Related Videos

Top 10 Best Movies of 2018

VO: Phoebe de Jeu WRITTEN BY: Nick Spake
You've seen the worst, now see the best. 2018 saw some of the best directing, cinematography, screenwriting, acting, camera operating, etc. of all time! That's why we had to recognize these 10 movies as being the best of the best that were released this year! Who knows what 2019 holds?
Share
WatchMojo

You must register to a corporate account to download this video. Please login

Transcript
A diverse year of film served up a wide range of creative visions. Welcome to WatchMojo and today we’ll be counting down our picks for the Top 10 Best Movies of 2018



For this list, we’re taking a look at the very best films 2018 had to offer, whether they were critical darlings, audience favorites, or maybe a little of both.


#10: “Mission: Impossible – Fallout” (2018)




“Fallout” is the sixth entry in a cinematic franchise that began as a television series from the late ‘60s and early ‘70s. At this point, you’d think the filmmakers would be running on fumes. Much like Tom Cruise, however, this series is showing no signs of slowing down. If anything, “Fallout” was the most exhilarating addition yet, complete with a charismatic ensemble, thrilling plot, and twists on top of even more twists. Director Christopher McQuarrie definitely earns the “Impossible” in the film’s title, as the stunts here are so mind-blowing that you’d swear they were all CGI. Yet, Cruise and company once again went the extra mile to deliver the most nail-biting, death-defying experience possible.





#9: “You Were Never Really Here” (2018)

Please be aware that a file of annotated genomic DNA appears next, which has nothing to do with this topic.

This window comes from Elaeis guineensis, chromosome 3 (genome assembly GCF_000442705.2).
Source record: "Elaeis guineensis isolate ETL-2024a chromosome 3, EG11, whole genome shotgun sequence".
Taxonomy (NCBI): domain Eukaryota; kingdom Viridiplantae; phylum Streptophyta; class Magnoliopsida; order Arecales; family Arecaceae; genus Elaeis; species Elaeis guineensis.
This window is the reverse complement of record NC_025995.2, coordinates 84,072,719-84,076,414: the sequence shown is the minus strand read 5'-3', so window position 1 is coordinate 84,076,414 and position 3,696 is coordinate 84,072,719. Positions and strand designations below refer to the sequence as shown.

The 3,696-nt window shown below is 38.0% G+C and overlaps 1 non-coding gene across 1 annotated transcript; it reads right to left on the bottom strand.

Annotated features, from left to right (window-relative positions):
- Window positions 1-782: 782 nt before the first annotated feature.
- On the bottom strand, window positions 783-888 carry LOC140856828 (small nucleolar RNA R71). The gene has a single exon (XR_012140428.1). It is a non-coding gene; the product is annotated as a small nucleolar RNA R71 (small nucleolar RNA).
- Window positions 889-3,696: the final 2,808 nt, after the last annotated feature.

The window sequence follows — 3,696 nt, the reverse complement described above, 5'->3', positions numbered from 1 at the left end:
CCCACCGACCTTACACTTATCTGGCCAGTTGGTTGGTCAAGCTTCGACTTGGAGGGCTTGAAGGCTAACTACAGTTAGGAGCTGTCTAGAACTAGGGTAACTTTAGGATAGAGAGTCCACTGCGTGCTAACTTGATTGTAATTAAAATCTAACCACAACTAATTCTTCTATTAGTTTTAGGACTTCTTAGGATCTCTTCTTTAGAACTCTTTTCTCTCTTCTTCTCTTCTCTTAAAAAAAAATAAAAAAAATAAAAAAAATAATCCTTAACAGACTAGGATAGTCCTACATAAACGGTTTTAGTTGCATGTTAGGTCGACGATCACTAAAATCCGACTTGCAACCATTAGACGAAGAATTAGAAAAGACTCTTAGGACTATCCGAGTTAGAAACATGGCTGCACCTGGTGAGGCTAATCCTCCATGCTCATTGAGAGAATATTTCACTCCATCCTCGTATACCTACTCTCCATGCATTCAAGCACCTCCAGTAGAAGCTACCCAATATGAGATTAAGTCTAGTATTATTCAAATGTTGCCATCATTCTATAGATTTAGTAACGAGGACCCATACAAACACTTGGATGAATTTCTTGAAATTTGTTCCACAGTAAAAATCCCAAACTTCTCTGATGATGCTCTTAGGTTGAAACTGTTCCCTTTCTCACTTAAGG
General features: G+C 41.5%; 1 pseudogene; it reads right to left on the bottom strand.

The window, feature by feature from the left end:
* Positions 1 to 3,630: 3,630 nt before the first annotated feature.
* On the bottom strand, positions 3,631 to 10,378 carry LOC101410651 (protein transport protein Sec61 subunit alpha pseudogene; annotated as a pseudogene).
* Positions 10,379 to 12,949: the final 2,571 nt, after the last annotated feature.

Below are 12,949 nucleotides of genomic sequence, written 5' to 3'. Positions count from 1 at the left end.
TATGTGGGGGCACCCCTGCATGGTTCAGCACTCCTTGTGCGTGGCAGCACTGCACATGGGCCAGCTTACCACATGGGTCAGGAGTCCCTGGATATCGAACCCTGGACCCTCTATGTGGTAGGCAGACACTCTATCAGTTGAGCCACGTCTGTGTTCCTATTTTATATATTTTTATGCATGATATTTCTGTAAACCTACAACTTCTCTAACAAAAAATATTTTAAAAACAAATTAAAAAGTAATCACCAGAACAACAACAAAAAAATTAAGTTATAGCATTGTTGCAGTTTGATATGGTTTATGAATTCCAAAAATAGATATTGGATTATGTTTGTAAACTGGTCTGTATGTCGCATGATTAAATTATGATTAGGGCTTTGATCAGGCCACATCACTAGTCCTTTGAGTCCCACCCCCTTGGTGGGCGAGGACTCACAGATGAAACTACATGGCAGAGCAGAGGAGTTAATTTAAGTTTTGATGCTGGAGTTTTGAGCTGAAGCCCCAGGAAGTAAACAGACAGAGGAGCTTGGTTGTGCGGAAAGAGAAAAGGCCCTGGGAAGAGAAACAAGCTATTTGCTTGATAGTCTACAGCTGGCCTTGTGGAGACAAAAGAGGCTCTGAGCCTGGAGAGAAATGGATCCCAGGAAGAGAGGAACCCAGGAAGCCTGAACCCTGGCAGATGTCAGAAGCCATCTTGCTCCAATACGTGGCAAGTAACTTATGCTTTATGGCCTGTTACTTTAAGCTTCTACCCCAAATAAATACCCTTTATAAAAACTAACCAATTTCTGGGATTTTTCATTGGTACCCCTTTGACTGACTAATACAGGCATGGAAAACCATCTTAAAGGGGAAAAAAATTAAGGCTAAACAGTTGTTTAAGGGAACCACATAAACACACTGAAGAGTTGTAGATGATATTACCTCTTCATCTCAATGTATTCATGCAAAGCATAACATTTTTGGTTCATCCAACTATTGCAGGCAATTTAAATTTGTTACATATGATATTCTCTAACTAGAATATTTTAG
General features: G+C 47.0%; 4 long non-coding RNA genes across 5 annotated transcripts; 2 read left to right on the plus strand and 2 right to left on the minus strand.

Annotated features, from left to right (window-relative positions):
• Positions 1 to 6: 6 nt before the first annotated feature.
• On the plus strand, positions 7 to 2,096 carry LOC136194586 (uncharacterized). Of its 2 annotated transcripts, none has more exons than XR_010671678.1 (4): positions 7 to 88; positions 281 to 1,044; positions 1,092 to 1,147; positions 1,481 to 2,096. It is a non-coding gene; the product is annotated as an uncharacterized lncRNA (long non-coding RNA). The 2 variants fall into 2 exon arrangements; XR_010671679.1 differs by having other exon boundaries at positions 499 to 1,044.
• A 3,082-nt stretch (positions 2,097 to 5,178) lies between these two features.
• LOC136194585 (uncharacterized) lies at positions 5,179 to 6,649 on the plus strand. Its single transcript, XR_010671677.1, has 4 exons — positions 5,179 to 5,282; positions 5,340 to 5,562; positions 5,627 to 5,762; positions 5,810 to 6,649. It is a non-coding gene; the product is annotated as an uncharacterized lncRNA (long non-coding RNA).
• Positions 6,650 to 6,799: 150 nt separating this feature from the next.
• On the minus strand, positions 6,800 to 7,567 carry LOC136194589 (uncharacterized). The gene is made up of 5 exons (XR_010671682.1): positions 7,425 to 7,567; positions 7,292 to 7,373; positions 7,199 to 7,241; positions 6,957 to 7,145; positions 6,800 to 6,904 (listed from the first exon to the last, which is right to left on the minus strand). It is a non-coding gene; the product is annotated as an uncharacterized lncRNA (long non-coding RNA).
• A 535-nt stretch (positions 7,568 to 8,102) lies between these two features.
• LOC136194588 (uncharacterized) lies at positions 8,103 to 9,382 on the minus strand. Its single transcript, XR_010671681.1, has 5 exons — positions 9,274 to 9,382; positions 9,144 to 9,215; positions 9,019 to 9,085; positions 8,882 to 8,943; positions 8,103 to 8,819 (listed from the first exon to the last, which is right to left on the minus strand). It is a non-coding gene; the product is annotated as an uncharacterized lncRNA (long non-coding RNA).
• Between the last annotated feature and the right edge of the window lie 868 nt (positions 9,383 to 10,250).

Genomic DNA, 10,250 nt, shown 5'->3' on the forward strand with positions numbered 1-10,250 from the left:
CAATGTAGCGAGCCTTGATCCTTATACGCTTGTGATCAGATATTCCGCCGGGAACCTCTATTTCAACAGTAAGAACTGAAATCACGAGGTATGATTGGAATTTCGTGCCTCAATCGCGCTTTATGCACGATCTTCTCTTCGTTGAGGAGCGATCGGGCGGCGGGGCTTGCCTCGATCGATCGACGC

Joaquin Phoenix has certainly gone through some interesting phases over the years, but there’s no denying that few modern actors have taken as many chances as him. He gave a handful of strong performances in 2018, and his turn in “You Were Never Really Here” left the greatest impression. Praised by many as “Taxi Driver” for the 21st century, Phoenix channels Travis Bickle as Joe, a suicidal veteran who never really left the battlefield. When a senator’s daughter is kidnapped, however, Joe’s life is suddenly given a glimmer of purpose. Although the title might suggest otherwise, Lynne Ramsay has made a film that sticks with the audience long after the credits roll.





#8: “Eighth Grade” (2018)



There have been numerous movies about adjusting to life after high school, but few films that deal with the equally uncertain transitional period between eighth and ninth grade. Writer/director Bo Burnham’s debut film flawlessly captures this pivotal period in a young person’s life while also providing a time capsule of a generation immersed in social media. Elsie Fisher naturally slips into the role of Kayla, an insecure eighth grader who wants to belong, but feels more comfortable speaking to a webcam rather than face-to-face with her fellow students. It might be rated R, but “Eighth Grade” should be part of middle school curriculum for its important life lessons regarding anxiety, sexual pressure, and disappointment.







#7: “BlacKkKlansman” (2018)



2018 stood out as a phenomenal year for performers of color, but director Spike Lee was exploring race relations decades before Hollywood’s recent push for diversity. Almost thirty years after “Do the Right Thing,” Lee is still fighting the power with this humorous, audacious, and relevant joint. “BlacKkKlansman” reunites Lee with Denzel Washington’s son, John David Washington, who delivers a breakthrough performance as Ron Stallworth, an African-American detective who manages to infiltrate the KKK. Although the absurd premise might sound like a work of fiction, you’ll be shocked to learn that the film is actually based on a memoir. What’s even more shocking, though, is how so little has changed since the 1970s.





#6: “A Quiet Place” (2018)



Horror movies are not only starting to receive more recognition from awards groups, but filmmakers are also growing more ambitious in their approach to the genre. When hostile sound-triggered aliens invade Earth, the Abbott family must go through each day in extreme silence. Although this setup easily could’ve turned into a gimmick, “A Quiet Place” fully immerses the audience in its perilous setting where all hell can break loose at the literal drop of a hat. Just as our protagonists are left on edge at all times, so are we. Like an episode of “The Twilight Zone,” the alarming atmosphere is merely half of the film’s appeal, as the engaging characters and narrative take center stage.